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Respiratory systemGas exchange, oxygen in and Carbon dioxide outSecondary functions:Cleans air, humidifies air so that mucous membranes within lungs aren’t dried out,SpeechRegulating body temperature  more for animals (packing – evaporating moisture from the respiratory system)Ventilation: movement of air b/t inside and outside worldsGas exchange happens in alveoliConducting zone: conducts air b/t outside world and lungs. Only 150 ml volume.Where air is humidified.By the time air reaches alveoli its body tempCleans the airMucociliary system: cells that line it are ciliated. Their surface in embedded in mucus. So cilia are embedded in mucus. As air passes particulate matter, stuff gets stuck on mucus. Prevents alveoli from getting bad material in it.Respiratory zone: alveoli and bronchioles, volume = 4500 ml. little air sacs that are lined with thin membranes behind which there is a bed of capillariesVentilation: movement of air inside and outside the lungsAir is a gas, gases are fluids, fluids flow downhill a pressure gradientatmospheric pressure is 760 mm Hg.**if you are going to take air into alveoli the alveoli pressure has to be below atmospheric (inspiration) and to get air out the pressure has to be higher than atmospheric (expiration)boyle’s law: pressure will increase as # of molecules of gas increase, pressure will decrease when volume goes up PRESSURE = # OF MOLECULES/VOLUMEduring inspiration and expiration we increase and decrease the volume of the thoracic cavitylungs are elastic, natural tendency of lungs is to collapse, what prevents them from collapsing is that the box (thoracic cavity) is closedwe have muscles that act to change volume of thoracic cavitydiaphragm: lower section of thoracic cavity. Innervated by phrenic nervepeople with spinal cord injuries are still able to breathe b/c phrenic nerve……when the diaphragm contracts, the volume in thoracic cavity goes up, pressure goes down, lungs contractexternal intercostal: when you contract these your ribs are pulled up and away from spinal column and therefore increase the volume in your thoraxwith normal breathing at rest, all you do every 5 seconds is contract your diaphragm and external intercostal muscle (push out more)?,expiration is passive, doesn’t take any energy to do it, relaxation of muscleswhen engaged in more strenuous activityincrease the volume when you exhale so you use internal intercostal muscles (push in more)with even more strenuous activity you use your abdominal neck and chestyou can increases how much air you bring in by contracting your abdominal muscles. Your abs push up on diaphragm and increase volume the more forcibly these muscles are use, the more air will get taken in and taken outpoiseuille’s law: resistance increase as pipes get longer, and decreases as diameter gets biggerBronchioles: smooth muscle on their walls so their diameters can be changed to bigger or smaller, doing so changes the airway resistance.In arterioles sympathetic stimulation makes them contract and sympathetic makes them relax; and in bronchioles parasympathetic stimulation makes them smaller in diameter, sympathetic makes them dilate to allow more oxygen.in an asthmatic episode, you have to use muscles to exhale (normally we don’t use muscles to exhale); wheezing with asthma occurs with expiration b/c they’re forcing air out with high velocity through narrow tubes.to relieve asthma, you have to use sympathetic stimulation (inhaler) that dilates bronchioles so air can passairway is obstructed, called an obstructive disorderPneumonia: fluid leaks into alveoli so you cant get air into them. Airway resistance is normal, but lung volume is less. This is a restrictive disordersmooth muscle relaxes when oxygen concentration is low and contracts when oxygen concentration is highwhen oxygen levels fall, bronchiole levels fallElasticity of Lungs2 things makes your lung elasticcapsule of lungs, includes elastic fibers, resists being stretched, contributes small % of lung elasticityfluid lined sacs: major part of elasticity, layer of fluid covering epitheliumsurface tension: surface of water has different properties than water in the bulk of it. Water molecule on surface has different forces acting on it (all directions but up) than water molecule in the middle of water (all directions)la Place’s law: pressure inside a sphere that has surface tension, gets greater as the diameter of the sphere decreases. Surface tension increases as diameter decreases. So small spheres will tend to collapsepressure decreases as volume increases – balloon examplealveoli are tiny spheres and will want to collapsepulmonary surfactant: without this we cant breathe b/c it reduces surface tension so it can overcome pressure in alveoli*Lungs are surrounded by sac, pleural membrane, and thin layer of fluid comes b/t lung and thoracic cage  allows less friction in lungs when they moveLUNG VOLUMEtotal volume of lungs is 5700 ml.residual volume : even if you exhale as hard as you can there will still be 1200 ml of volume left in lungstidal volume: Normal breath you take in and out; 500 ml, can increase by increasing expirationexpiratory reserve: when you exhale as hard as you can; 1000 mlinspiratory reserve: when you inhale as hard as you can; 3000 mlpulmonary ventilation = tidal volume X Rate of Respiration. 500 X 12 = 600L/min.Anatomical dead space: 150 ml; volume of air inhaled that doesn’t take part in gas exchange either because it remains in conducting airways or reaches alveoli that are not perfused or poorly perfused.Alveolar vent: (Tidal Volume – Dead Space) X respiration rate. The amount of fresh air getting to alveoli per minute.The only fresh air you bring is volume in excess of dead spaceIf you want to increase alveoli respiration rateIncrease breathing rateIncrease tidal volumeIf we breathe through hose, we are making dead space bigger. If you make hose big enough, you will get to point where you aren’t getting any fresh air at all.Airway resistance: (resistance increases with length) if you breathe thru hose that has a bigger length, you will need a larger force to breatheGas exchangeMetabolically you need oxygen and take out CO2Everything happens by diffusion down their concentration gradient.CO2 diffuses out because its at a higher conc. in body than outsideO2 diffuses in because its at a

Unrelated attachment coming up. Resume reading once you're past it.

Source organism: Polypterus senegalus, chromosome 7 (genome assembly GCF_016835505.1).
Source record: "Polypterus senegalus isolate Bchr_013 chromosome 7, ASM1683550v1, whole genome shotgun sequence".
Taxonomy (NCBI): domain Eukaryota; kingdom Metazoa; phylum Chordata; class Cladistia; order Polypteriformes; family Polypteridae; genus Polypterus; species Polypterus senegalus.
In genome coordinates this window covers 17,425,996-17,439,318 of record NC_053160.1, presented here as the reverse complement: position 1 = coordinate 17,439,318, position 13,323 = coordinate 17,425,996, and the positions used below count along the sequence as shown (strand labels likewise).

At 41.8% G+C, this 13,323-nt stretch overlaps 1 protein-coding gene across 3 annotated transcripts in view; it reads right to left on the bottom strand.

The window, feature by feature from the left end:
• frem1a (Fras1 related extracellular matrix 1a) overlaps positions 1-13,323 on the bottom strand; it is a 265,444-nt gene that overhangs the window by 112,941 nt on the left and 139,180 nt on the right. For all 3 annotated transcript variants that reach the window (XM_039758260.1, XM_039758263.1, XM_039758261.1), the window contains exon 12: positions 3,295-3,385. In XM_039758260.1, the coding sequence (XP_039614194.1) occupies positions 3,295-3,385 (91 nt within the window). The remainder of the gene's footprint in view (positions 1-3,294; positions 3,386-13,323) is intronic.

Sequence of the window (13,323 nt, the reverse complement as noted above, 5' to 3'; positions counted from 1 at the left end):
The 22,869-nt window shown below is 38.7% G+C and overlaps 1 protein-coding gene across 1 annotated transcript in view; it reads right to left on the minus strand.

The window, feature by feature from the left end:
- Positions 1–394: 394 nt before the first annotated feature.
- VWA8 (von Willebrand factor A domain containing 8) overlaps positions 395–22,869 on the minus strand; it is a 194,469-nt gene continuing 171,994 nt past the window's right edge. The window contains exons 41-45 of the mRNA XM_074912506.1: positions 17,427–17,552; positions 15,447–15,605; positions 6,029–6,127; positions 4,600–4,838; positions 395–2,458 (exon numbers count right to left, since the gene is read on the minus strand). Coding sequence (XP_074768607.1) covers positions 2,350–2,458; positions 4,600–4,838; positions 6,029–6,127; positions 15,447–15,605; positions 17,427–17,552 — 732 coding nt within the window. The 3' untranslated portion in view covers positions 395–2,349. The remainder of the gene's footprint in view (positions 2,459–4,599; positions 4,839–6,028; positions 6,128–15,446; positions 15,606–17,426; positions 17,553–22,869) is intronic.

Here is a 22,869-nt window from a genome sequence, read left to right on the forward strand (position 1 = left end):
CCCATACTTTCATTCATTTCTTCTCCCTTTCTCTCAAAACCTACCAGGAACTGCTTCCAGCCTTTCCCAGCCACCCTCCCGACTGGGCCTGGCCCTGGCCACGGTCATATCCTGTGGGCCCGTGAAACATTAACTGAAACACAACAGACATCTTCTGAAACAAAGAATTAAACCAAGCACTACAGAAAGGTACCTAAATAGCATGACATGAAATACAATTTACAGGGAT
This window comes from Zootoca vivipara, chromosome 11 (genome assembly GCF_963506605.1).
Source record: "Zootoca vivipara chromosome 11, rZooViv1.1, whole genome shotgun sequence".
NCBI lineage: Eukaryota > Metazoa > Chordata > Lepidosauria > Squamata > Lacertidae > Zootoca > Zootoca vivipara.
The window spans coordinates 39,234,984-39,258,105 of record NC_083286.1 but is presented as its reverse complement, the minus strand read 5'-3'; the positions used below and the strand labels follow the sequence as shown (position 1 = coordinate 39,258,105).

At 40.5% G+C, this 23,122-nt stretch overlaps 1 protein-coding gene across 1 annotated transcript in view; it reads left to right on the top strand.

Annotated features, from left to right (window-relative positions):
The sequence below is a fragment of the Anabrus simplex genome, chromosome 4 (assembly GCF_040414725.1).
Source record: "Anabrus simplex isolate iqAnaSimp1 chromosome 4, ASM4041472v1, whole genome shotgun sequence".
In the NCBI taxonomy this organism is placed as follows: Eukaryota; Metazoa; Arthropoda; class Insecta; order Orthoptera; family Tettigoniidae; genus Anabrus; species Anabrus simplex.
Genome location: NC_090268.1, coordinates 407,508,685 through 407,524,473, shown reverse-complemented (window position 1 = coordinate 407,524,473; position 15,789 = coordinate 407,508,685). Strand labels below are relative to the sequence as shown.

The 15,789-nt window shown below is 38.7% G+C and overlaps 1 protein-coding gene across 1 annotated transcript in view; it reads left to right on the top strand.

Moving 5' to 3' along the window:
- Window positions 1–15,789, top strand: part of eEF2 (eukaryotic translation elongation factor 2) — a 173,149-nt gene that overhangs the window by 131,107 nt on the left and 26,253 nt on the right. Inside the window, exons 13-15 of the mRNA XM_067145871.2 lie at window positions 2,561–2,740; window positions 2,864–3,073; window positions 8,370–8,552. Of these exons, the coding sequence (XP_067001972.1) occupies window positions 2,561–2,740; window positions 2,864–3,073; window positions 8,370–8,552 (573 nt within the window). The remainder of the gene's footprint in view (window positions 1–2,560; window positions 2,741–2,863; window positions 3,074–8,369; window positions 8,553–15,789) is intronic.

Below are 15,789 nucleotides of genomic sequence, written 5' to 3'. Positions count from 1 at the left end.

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VCU PHIS 206 - Respiratory system